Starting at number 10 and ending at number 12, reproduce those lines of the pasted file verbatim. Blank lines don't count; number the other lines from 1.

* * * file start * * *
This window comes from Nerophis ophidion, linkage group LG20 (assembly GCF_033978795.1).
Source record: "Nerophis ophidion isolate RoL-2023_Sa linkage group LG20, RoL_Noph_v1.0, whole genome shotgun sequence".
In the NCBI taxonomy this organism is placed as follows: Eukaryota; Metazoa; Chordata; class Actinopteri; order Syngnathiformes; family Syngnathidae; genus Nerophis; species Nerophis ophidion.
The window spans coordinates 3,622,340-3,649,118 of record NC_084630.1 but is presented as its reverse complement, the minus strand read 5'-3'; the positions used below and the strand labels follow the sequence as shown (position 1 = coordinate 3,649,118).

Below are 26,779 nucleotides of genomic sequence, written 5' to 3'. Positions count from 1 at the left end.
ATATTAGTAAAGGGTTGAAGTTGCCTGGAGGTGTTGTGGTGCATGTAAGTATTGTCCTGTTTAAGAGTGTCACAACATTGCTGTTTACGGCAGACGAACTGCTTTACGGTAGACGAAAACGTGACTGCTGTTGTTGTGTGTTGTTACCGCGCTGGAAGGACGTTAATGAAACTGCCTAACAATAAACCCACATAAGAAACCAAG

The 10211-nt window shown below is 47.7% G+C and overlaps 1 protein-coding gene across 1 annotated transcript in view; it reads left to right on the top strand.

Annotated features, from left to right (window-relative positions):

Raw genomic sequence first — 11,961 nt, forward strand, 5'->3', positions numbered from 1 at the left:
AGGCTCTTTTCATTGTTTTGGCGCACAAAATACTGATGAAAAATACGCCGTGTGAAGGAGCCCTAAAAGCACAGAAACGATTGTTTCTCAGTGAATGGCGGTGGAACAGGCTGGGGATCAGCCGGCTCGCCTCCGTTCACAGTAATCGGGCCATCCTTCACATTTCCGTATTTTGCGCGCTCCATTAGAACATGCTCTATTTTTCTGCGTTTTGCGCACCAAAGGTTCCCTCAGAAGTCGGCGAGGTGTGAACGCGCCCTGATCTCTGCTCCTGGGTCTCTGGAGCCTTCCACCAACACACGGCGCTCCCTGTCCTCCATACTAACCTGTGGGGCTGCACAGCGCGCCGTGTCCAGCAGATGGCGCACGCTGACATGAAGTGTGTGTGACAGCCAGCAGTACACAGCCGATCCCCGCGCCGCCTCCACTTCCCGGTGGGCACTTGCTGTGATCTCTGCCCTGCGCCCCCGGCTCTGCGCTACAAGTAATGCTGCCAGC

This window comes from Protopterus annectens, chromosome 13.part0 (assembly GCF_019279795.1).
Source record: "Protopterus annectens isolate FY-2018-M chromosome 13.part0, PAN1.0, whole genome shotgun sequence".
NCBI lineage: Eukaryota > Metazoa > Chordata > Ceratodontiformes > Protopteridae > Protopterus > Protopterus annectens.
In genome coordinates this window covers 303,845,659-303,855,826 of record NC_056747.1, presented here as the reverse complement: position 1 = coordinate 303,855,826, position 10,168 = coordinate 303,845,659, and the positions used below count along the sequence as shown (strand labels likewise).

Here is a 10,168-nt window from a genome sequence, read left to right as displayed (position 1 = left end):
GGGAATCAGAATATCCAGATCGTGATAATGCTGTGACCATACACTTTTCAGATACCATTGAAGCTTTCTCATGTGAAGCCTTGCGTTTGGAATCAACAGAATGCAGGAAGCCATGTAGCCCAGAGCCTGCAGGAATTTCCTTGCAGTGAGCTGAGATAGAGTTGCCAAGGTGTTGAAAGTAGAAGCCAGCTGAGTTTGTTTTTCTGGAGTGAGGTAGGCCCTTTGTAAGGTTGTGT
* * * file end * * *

AGGCTCTTTTCATTGTTTTGGCGCACAAAATACTGATGAAAAATACGCCGTGTGAAGGAGCCCTAAAAGCACAGAAACGATTGTTTCTCAGTGAATGGCGGTGGAACAGGCTGGGGATCAGCCGGCTCGCCTCCGTTCACAGTAATCGGGCCATCCTTCACATTTCCGTATTTTGCGCGCTCCATTAGAACATGCTCTATTTTTCTGCGTTTTGCGCACCAAAGGTTCCCTCAGAAGTCGGCGAGGTGTGAACGCGCCCTGATCTCTGCTCCTGGGTCTCTGGAGCCTTCCACCAACACACGGCGCTCCCTGTCCTCCATACTAACCTGTGGGGCTGCACAGCGCGCCGTGTCCAGCAGATGGCGCACGCTGACATGAAGTGTGTGTGACAGCCAGCAGTACACAGCCGATCCCCGCGCCGCCTCCACTTCCCGGTGGGCACTTGCTGTGATCTCTGCCCTGCGCCCCCGGCTCTGCGCTACAAGTAATGCTGCCAGC

This window comes from Protopterus annectens, chromosome 13.part0 (assembly GCF_019279795.1).
Source record: "Protopterus annectens isolate FY-2018-M chromosome 13.part0, PAN1.0, whole genome shotgun sequence".